The President also spoke about the economy. I looked at the issue of the pricing system and I was saying to myself, here we are and I will give an example of Croco Motors. Just a few weeks ago, when you take your car for servicing, it would cost you about $200.00 to $300.00 but right now, if you go there it is costing you around $700.00 to $1 000.00 and you are saying to yourself, what price adjustment and justification do you get from such kind of hiking of prices? You go to the shops and see the basic commodities, it is the same thing. Why, this is because somebody is speculating and playing around with percentages on the bond notes and the US$.
How fair can we be Madam Speaker? If you go to Fourth Street right now or go to Bulawayo at Tredegold, you are going to find trunks and trunks of money, be it US$ or bond notes but at the end of the day, the blame goes to the President, the Government, ZANU PF and whatever and yet we are there as ordinary citizens of Zimbabwe, allowing ourselves to do such dirty things and turn a blind eye to that. I can tell you that some of the money is coming from the banks and the banks have got tellers and managers in the streets that are doing that. If you go to those people in the streets, they are working for somebody. Yes, we have got other Government officials that are corrupt and we have got other bankers that are also corrupt.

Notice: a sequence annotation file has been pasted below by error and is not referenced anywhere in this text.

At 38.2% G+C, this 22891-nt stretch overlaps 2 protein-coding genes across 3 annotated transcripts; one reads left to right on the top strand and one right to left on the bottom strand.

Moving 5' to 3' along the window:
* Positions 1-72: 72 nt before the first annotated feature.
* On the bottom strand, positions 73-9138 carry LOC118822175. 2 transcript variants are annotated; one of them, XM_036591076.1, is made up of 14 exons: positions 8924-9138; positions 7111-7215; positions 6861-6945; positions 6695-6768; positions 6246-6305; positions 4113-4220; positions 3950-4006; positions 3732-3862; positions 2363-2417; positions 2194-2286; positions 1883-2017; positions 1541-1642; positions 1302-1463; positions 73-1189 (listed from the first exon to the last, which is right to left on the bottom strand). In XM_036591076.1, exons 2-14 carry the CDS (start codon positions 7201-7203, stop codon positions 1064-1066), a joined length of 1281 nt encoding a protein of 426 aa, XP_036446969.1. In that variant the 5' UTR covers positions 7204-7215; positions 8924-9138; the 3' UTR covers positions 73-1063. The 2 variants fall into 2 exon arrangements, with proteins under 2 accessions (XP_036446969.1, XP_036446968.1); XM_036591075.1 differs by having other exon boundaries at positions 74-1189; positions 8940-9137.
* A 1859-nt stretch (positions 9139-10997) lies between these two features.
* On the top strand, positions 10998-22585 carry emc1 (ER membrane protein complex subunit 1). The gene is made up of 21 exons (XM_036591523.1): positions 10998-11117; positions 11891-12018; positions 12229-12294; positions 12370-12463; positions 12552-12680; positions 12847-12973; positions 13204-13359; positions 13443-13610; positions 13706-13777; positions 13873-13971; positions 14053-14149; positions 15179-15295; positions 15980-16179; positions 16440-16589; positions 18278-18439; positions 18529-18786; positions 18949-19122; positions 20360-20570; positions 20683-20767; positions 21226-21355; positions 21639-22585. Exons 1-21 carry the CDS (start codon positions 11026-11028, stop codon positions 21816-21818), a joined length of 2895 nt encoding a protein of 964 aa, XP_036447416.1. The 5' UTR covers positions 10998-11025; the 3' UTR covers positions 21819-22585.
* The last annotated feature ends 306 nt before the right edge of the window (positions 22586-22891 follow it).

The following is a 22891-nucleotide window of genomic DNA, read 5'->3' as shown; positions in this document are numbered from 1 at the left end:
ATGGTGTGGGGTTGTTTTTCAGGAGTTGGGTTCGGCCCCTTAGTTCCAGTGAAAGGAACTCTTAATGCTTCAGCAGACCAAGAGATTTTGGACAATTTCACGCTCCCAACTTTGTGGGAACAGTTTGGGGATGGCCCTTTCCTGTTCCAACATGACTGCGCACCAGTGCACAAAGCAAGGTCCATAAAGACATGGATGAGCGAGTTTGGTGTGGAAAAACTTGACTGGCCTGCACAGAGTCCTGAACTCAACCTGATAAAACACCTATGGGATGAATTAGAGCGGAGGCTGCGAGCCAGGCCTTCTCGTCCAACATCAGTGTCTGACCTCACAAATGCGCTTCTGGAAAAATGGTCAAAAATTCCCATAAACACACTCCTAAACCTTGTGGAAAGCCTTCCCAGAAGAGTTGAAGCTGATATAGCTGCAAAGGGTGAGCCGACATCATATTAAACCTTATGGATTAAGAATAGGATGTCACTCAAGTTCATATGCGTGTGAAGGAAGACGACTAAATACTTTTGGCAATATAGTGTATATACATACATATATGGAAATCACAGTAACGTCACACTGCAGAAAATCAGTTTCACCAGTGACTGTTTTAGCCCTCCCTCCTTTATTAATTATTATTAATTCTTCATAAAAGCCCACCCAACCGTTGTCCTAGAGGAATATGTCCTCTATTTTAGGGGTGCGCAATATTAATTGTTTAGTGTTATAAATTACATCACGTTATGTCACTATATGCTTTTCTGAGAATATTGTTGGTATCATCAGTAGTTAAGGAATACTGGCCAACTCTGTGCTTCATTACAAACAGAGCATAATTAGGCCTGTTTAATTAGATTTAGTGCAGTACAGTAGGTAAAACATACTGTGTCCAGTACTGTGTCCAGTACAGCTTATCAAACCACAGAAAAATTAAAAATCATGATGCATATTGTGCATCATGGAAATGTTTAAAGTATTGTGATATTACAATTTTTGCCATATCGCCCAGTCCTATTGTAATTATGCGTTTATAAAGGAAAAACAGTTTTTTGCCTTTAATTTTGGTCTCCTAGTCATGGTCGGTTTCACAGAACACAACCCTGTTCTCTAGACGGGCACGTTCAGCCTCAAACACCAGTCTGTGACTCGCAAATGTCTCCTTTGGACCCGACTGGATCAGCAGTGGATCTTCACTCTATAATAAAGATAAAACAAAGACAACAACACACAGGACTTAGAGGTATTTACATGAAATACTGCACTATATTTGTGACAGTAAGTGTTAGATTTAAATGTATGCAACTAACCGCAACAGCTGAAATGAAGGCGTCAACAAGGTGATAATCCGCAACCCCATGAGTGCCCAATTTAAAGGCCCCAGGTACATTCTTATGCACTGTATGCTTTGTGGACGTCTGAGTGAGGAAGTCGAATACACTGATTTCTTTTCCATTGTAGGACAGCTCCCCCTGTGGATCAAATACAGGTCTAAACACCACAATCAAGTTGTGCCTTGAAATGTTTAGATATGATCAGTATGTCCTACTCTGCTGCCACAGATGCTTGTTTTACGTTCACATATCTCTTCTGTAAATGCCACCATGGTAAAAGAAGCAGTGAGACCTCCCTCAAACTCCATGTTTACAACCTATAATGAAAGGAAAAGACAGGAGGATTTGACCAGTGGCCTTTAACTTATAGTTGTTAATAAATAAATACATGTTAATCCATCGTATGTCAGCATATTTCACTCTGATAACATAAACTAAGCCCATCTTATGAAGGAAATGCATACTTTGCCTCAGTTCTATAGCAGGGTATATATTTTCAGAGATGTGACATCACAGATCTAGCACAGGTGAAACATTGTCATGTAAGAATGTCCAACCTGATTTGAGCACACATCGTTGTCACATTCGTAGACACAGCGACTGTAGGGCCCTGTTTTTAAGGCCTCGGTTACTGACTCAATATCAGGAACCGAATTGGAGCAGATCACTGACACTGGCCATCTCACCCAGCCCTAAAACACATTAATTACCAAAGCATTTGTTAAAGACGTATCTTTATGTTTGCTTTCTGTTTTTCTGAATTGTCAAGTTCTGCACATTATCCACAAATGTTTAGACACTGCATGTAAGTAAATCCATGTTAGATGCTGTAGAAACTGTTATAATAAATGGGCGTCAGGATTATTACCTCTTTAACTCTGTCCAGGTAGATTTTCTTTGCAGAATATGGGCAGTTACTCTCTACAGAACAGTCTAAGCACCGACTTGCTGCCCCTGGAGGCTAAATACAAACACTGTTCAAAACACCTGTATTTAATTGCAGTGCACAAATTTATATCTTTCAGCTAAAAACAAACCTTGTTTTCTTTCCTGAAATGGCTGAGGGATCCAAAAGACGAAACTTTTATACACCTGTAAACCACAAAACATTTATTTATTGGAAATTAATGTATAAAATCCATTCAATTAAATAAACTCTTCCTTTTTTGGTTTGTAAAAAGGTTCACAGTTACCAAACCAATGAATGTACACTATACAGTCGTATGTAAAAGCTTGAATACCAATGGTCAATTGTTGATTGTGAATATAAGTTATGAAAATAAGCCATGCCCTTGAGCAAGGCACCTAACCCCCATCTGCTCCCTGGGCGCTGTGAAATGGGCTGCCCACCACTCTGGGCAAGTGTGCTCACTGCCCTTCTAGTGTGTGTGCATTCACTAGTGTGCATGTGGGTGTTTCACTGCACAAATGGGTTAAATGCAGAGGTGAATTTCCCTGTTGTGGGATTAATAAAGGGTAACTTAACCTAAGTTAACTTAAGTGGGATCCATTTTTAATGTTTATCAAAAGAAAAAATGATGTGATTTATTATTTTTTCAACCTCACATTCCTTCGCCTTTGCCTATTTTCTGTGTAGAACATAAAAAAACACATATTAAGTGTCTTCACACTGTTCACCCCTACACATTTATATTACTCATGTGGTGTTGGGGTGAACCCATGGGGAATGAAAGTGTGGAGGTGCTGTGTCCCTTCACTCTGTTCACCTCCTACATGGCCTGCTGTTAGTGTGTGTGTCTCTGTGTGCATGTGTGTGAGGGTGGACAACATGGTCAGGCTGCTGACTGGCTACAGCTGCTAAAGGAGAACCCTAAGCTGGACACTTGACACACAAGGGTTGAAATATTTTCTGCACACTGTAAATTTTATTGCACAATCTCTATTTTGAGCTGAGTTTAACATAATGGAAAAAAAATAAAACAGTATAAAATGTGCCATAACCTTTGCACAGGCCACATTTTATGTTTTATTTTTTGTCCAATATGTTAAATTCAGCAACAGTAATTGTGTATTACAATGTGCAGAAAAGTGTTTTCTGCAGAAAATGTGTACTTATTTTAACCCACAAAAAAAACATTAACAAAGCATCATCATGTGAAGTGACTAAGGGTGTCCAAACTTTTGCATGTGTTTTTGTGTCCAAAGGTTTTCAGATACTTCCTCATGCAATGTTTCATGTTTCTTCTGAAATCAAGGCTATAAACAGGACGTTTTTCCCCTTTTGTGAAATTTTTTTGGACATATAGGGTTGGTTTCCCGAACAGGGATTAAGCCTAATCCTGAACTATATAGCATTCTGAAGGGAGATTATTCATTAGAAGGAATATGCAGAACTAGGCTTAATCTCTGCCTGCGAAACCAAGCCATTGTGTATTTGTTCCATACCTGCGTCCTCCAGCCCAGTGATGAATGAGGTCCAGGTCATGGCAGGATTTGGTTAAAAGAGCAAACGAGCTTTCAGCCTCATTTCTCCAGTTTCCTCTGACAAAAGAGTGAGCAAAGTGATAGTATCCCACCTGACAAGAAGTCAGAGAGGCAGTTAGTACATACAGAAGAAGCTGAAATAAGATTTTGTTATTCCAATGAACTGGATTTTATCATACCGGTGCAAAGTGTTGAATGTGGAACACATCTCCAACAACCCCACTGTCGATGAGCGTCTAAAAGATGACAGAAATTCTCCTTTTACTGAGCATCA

So, how do we solve those kind of things? We are now…
Hon. Wadyajena and others having been making noise.
THE HON. DEPUTY SPEAKER: Hon. Wadyajena, please lower your voices. If you have a meeting, you can go out and have that meeting with that other Hon. Member.
HON. WADYAJENA: We are celebrating something.
THE HON. DEPUTY SPEAKER: I do not want to hear about your celebration in this House. Your celebration should be done outside this House.
HON. WADYAJENA: I am sorry Madam Speaker.
THE HON. DEPUTY SPEAKER: Okay, can we proceed.
HON. J. TSHUMA: Thank you Madam Speaker. When I speak about issues that affect the people back in Matabeleland, I am very passionate about it and I want people to understand that. If it does not affect you in your area, it is good enough but let us represent the people from our areas because it is affecting us directly. Madam Speaker, I can see that my time is quickly running out. There is another issue again which the President touched on, the issue of education.
There is a reality that people want to run away from. Right now in Matabeleland, if you go to most schools, we are beginning to have a situation whereby the Ndebele language is not going to be taught properly because there are no properly qualified teachers who are supposed to be teaching that language. I want us to understand each other because we are not being tribalistic or regionalistic, but what I am saying is that a Ndebele teacher must be a Ndebele person so that it is easy. A Shona teacher must be a Shona person and it is simple and straight forward. There is no way that you are going to expect a Shona person to go and teach Ndebele in Matabeleland. It is distortion.
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